So the Islamists increasingly search out natural resources and potentially servile populations, reach limits at points of successful resistance, enjoy their own Renaissance (with inevitable praise to Allah), and evolve in new ways thanks to the inevitable mixture and overlap of civilizations. By way of contrast, Robinson offers us mainly the Chinese, indifferent to Western theism, but scarcely less locked in assorted contradictions of class and gender.
These varied civilizations have a rich inner life of the kind that old-fashioned, presidents-and-generals history ignores. That inner life constitutes the experience of most of Robinson’s diverse cast of characters. As he neatly redraws regional maps for our closer understanding of the big picture, he posits reincarnation as a way of establishing links of consciousness across centuries.
It’s an odd stroke, but it sets up one element of the crucial final third of this large and complex novel. If passage through the “bardo,” the waiting room between reincarnations, is both necessary and painful (because so little progress is possible in a lifetime, and because most lives are contorted by the unhappiness of the world), then what Marx called “prehistory” can be seen as one long bardo, a collective awaiting. An elderly, interracial married couple, after a lifetime of scholarship sharing knowledge of their respective cultures—Chinese and Arabic—arrives at this philosophical conclusion more or less together. Afterward, the consciousness of more scientific knowledge, and intelligent caution at the use of scientific knowledge, occupy greater narrative space.
If in this counter-history there was no Marx or Engels, and no Bakunin or Proudhon, what about the history of communist, socialist or anarchist movements and ideas? Robinson offers neither direct parallel nor outright contrast with European revolutions. Among the Muslims, a sort of Liberation Theology emerges intermittently, out of the sense that the true values of the religion have been corrupted but may be restored. What can be called a socialist-feminist society at the periphery rebels and governs itself for a while, until reconquered. Feminism, even if not called that, mightily takes center-stage in the final chapters, not at all accidentally as society acquires sufficient scientific knowledge to exterminate itself. In a scene that could have been written for today’s Venezuela, a popular movement with the poor and working women at the center successfully halts a military coup. Then, after a brief celebration, its members go back to work.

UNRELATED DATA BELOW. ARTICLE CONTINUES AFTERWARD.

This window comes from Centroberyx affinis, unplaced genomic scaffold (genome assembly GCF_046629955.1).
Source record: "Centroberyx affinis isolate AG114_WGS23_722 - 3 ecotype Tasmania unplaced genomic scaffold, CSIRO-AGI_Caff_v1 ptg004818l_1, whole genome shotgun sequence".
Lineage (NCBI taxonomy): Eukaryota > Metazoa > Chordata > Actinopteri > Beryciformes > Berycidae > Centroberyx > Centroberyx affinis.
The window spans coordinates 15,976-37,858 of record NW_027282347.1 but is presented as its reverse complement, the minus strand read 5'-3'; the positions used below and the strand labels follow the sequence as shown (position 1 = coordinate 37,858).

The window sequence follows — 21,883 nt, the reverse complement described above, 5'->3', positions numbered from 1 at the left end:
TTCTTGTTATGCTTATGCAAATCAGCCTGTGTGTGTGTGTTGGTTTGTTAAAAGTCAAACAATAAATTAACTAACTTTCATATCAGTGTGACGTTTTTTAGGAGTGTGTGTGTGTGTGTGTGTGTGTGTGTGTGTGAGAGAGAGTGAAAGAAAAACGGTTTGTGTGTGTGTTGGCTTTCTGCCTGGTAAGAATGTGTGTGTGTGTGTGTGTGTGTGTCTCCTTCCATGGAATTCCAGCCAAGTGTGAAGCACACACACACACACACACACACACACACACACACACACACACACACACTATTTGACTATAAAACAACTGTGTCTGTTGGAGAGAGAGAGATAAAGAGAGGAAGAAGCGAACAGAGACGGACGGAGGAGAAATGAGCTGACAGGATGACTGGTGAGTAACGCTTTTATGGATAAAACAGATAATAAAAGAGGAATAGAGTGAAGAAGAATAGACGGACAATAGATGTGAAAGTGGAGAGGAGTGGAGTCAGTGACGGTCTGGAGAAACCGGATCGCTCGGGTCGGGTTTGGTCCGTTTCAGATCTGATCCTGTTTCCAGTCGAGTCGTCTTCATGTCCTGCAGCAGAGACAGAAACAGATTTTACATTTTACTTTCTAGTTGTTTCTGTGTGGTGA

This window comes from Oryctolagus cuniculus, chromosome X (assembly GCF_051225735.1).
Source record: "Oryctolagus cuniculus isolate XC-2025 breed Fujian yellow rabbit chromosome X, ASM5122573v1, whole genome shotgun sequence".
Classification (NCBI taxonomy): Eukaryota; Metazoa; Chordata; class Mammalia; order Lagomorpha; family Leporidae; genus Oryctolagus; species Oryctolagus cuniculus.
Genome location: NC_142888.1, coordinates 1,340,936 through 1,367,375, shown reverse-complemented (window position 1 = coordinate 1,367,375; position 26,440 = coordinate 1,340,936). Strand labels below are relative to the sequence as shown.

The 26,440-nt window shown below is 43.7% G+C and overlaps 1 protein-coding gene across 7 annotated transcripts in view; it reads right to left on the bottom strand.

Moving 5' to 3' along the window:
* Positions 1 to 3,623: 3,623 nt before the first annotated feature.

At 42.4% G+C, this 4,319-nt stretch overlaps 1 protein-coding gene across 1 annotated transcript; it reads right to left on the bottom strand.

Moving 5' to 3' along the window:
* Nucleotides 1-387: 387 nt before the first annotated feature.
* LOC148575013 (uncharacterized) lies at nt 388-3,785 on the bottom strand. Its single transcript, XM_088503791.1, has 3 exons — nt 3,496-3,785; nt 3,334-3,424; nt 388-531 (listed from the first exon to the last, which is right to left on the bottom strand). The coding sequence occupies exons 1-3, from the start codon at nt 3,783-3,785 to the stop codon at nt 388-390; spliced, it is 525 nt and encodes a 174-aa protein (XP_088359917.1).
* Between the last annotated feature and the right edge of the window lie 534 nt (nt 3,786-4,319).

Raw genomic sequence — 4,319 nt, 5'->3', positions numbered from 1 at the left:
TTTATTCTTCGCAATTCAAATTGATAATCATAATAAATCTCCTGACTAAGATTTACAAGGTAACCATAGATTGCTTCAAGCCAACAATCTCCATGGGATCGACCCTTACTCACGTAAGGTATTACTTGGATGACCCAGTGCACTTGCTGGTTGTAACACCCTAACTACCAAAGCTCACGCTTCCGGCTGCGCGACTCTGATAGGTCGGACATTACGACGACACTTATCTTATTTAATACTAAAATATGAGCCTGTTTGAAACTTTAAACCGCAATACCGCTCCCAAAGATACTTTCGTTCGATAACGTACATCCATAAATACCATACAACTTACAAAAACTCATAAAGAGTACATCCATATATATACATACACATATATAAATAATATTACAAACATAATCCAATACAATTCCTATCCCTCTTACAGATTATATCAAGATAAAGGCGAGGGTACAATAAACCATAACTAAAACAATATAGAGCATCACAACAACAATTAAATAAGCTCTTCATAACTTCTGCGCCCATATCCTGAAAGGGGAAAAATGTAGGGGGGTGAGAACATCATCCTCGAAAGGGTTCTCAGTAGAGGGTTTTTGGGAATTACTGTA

Ultimately, what thoughtful socialists used to call a “religion of humanity” comes to be seen as the proper, modern successor to the bardo. Collective experience (what we historians like to call social history, but now grown self-conscious) is the real reincarnation. Within that conceptual framework, various necessities like forest and water management and animal protection take on a life that our self-acclaimed Western civilization has never really given them. What Robinson has done, in short, is to establish the continuities of (plural) socialisms within the shell of drastic historical difference. This is not his only purpose—he is a novelist, after all—but it is a very large thing to have accomplished.
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Paul Buhle is co-author with Dave Wagner of Hide in Plain Sight: The Hollywood Blacklistees in Film and Television, 1950-2002 (Paul Graves/St. Martin’s, 2003) and Blacklisted: The Film Lover’s Guide to the Hollywood Blacklist (Paul Graves/St. Martin’s). Before retiring, he was a senior lecturer at Brown University.